New poll from Suraj Patel’s campaign shows him narrowing the gap between, Maloney, Nadler

The Democratic primary race for Manhattan’s 12th Congressional District is shaping up to be a three-way race according to a poll commissioned by insurgent candidate Suraj Patel, which showed him gaining support over the last several months.

A comparison of two surveys the Patel campaign commissioned found that though he is still short of leading the race, he significantly increased his share of supporters from early June to the end of July.

The survey of 300 likely Democratic primary voters in the district from July 23-27 pegged Patel’s supporters at 25 percent of the sample, with 13 percent of voters still undecided. Sitting U.S. Reps. Carolyn Maloney and Jerry Nadler, who respectively represent the east and west portions of the district, were tied with 31 percent of voters, according to the most recent poll.

Based on the benchmark survey of the district from early June, Nadler was at 28 percent, Maloney was at 30 percent and Patel’s support was 19 percent. 

In a press release, Patel’s campaign argued that the incumbents are splitting the same voters, while the district encompasses a plurality of voters who do not believe either deserves re-election. The June survey found that 42 percent of Democratic primary voters are not committed to re-electing either incumbent. The new survey found that category of voters remained at the exact same level nearly two months later.

The Patel-commissioned poll, conducted by Whitman Insight Strategies, used live phone and text-to-web questions, with a margin of error of plus or minus 5.65 percentage points.

Nadler and Maloney, both 30–year incumbents who have been allies for their careers until now were forced to run against one another when their districts were combined in the redistricting process. The Patel campaign has argued since he announced his decision to run for the redistricted seat in June that the results of the 2020 Congressional campaign for Nadler’s and Maloney’s current districts demonstrate an appetite for new leadership.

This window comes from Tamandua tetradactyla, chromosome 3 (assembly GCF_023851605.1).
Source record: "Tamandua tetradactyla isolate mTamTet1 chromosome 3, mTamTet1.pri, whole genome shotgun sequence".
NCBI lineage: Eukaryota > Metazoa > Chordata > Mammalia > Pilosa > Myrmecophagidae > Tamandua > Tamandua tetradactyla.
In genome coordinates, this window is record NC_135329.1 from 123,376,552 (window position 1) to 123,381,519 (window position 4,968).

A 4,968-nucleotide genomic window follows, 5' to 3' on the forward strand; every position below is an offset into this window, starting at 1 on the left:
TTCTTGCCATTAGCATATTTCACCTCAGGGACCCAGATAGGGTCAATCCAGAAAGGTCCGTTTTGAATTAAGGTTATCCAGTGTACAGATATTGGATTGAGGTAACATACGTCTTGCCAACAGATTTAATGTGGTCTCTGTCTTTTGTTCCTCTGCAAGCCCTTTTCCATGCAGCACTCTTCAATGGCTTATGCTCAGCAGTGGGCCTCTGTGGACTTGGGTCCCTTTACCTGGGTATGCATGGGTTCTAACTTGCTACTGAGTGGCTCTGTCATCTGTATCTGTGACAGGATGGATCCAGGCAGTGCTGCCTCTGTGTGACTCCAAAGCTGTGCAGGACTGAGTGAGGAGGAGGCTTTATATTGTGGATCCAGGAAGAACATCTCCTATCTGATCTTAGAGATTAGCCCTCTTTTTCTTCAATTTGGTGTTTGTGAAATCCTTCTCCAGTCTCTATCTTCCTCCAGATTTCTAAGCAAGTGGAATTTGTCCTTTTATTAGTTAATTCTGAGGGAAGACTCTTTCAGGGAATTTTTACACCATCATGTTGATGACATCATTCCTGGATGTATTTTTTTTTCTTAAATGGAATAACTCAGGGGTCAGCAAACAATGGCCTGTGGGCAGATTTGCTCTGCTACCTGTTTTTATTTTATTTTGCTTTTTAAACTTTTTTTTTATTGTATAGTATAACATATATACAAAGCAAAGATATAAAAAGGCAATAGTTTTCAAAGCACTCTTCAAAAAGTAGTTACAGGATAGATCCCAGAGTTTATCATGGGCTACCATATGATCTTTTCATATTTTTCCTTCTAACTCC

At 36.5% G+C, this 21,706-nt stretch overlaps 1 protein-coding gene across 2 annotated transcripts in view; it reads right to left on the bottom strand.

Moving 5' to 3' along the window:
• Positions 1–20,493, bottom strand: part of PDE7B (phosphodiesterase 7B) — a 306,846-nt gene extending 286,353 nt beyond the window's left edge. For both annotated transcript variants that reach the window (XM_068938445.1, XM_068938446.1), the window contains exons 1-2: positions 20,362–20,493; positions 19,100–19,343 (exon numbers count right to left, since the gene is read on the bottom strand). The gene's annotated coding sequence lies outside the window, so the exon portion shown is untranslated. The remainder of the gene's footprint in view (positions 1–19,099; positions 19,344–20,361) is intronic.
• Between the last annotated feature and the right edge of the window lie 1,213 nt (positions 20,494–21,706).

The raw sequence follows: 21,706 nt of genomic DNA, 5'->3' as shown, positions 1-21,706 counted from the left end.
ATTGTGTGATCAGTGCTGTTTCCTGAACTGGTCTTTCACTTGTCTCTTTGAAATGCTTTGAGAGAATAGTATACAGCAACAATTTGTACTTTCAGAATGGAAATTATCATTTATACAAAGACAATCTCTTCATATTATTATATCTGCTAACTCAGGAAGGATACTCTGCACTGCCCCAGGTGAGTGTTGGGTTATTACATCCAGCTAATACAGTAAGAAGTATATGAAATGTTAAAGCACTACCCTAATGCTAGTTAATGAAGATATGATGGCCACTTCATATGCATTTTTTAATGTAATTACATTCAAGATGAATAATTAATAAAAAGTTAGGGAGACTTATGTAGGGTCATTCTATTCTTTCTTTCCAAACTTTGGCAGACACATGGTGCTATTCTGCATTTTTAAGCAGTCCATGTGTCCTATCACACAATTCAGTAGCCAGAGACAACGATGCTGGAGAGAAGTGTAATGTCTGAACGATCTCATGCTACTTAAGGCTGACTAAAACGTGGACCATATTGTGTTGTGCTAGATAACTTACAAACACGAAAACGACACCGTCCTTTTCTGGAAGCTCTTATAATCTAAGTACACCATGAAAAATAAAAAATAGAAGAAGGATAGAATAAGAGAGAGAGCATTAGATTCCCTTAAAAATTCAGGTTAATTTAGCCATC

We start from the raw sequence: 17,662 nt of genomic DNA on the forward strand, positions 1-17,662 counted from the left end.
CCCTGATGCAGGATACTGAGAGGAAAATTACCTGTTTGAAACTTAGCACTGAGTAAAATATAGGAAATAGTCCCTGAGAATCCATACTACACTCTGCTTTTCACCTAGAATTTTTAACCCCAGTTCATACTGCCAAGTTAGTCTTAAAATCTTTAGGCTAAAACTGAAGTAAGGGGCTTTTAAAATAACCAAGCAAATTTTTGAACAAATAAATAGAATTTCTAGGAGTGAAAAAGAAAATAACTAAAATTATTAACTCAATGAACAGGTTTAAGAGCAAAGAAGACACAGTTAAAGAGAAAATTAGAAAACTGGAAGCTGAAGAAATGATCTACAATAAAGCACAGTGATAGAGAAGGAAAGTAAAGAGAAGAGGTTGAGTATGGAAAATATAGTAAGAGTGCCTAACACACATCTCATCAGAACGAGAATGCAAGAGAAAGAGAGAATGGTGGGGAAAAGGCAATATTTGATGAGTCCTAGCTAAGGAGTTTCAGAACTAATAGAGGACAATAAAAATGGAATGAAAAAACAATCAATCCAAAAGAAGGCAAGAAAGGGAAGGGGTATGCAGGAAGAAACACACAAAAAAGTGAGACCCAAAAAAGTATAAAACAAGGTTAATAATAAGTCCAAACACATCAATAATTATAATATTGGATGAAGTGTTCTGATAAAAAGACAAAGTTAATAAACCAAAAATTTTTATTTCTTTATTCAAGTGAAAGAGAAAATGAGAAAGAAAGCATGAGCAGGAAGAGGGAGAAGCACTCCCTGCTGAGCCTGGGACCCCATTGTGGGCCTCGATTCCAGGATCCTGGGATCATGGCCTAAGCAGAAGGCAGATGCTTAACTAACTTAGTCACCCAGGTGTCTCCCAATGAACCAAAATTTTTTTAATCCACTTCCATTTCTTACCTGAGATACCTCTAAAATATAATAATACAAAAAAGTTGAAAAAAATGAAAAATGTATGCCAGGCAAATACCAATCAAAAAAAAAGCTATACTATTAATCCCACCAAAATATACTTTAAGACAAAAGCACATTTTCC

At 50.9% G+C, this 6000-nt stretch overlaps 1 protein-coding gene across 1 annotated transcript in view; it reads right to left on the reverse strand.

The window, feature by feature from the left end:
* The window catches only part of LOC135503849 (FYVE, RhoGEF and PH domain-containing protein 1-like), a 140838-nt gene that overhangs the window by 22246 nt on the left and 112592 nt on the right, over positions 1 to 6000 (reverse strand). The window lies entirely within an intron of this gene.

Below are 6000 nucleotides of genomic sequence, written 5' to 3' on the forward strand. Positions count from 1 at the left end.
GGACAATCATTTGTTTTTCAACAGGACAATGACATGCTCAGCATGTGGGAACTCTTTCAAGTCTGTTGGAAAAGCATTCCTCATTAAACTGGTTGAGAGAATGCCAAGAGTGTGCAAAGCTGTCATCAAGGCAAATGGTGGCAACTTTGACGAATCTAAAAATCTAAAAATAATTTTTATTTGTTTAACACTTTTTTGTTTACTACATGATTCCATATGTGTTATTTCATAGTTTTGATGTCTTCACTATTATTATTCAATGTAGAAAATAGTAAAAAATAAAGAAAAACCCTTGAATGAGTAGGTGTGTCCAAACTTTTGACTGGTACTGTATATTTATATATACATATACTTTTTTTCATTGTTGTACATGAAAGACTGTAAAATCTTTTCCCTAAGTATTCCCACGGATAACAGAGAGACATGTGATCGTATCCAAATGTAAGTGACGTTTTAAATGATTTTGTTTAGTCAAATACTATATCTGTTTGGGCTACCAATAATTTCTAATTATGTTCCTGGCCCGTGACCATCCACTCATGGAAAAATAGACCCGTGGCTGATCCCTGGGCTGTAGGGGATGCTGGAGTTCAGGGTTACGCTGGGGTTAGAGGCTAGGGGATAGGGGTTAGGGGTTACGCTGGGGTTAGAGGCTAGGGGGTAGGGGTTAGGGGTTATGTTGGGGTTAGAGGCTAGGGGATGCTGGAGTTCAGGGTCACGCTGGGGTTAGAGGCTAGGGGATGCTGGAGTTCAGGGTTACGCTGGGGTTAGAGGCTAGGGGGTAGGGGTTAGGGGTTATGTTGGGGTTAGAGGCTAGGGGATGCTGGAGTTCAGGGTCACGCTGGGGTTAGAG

While Maloney won her campaign against Patel the last election cycle, she did not receive over 50 percent of the vote, according to the tallies the NYC Board of Elections released in August 2020. Nadler, on the other hand, ended up with 68 percent of the vote in 2020 against two insurgents that election year, according to the final vote tally. 

The campaign’s comparison of the poll results does have a major caveat though, as the Huffington Post reported. 

In the June poll, the polling contractor tested Patel’s popularity both with and without describing his platform. Patel received just 11 percent support in June without describing his candidacy. In the July survey, Whitman Insight Strategies, described Patel’s candidacy for all respondents.

Patel, who has run against Maloney in the past two election cycles, has described himself as a progressive Democrat in the mold of Obama. Patel has made the case that the district contains a younger, more disaffected demographic of Democratic voter that neither incumbent is speaking to.  

While Nadler and Maloney have soaked up much of the coverage in the race thus far, each making the case for why they are the most accomplished and qualified to stand up to the U.S. Supreme Court’s conservative majority, Patel has banked on the fact that the undecided portion of the district could provide him with a path to victory.

“Voters have a clear choice this August: a choice between politicians who are more interested in maintaining their own power than in fighting for the issues that matter to our district, versus a new generation of leadership in Washington,” Patel wrote in a press release containing the poll results.